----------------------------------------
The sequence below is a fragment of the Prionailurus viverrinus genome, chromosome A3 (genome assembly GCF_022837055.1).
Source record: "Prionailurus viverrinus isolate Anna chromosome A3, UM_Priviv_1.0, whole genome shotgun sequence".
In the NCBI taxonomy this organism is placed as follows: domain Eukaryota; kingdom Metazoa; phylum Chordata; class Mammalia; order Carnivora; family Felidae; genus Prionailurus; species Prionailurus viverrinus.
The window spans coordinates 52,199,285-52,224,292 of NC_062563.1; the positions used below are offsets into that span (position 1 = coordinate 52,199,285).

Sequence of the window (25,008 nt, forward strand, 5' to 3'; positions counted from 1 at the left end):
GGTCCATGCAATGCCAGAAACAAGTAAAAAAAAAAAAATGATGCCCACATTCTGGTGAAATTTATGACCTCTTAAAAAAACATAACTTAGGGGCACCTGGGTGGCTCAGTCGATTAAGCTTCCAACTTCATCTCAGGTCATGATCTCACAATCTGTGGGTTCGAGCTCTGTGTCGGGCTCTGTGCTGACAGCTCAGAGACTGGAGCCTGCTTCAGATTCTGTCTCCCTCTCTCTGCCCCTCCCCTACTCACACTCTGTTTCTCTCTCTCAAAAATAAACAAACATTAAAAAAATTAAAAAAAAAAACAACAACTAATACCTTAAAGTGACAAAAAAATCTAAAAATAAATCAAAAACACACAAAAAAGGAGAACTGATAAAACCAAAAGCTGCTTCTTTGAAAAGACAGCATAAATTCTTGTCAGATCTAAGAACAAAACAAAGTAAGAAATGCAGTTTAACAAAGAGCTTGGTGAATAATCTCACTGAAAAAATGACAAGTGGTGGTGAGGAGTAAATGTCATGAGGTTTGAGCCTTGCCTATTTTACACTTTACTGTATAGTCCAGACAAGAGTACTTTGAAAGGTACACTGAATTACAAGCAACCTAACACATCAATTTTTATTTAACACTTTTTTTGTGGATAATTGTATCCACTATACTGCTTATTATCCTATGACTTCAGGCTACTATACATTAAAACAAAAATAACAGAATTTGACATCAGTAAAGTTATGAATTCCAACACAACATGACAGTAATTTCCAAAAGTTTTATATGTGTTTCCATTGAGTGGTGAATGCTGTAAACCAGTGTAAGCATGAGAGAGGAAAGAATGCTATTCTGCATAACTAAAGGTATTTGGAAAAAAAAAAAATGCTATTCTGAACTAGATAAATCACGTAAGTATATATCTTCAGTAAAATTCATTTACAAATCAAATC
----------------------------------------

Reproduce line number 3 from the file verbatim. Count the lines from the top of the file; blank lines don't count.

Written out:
In the NCBI taxonomy this organism is placed as follows: domain Eukaryota; kingdom Metazoa; phylum Chordata; class Mammalia; order Carnivora; family Felidae; genus Prionailurus; species Prionailurus viverrinus.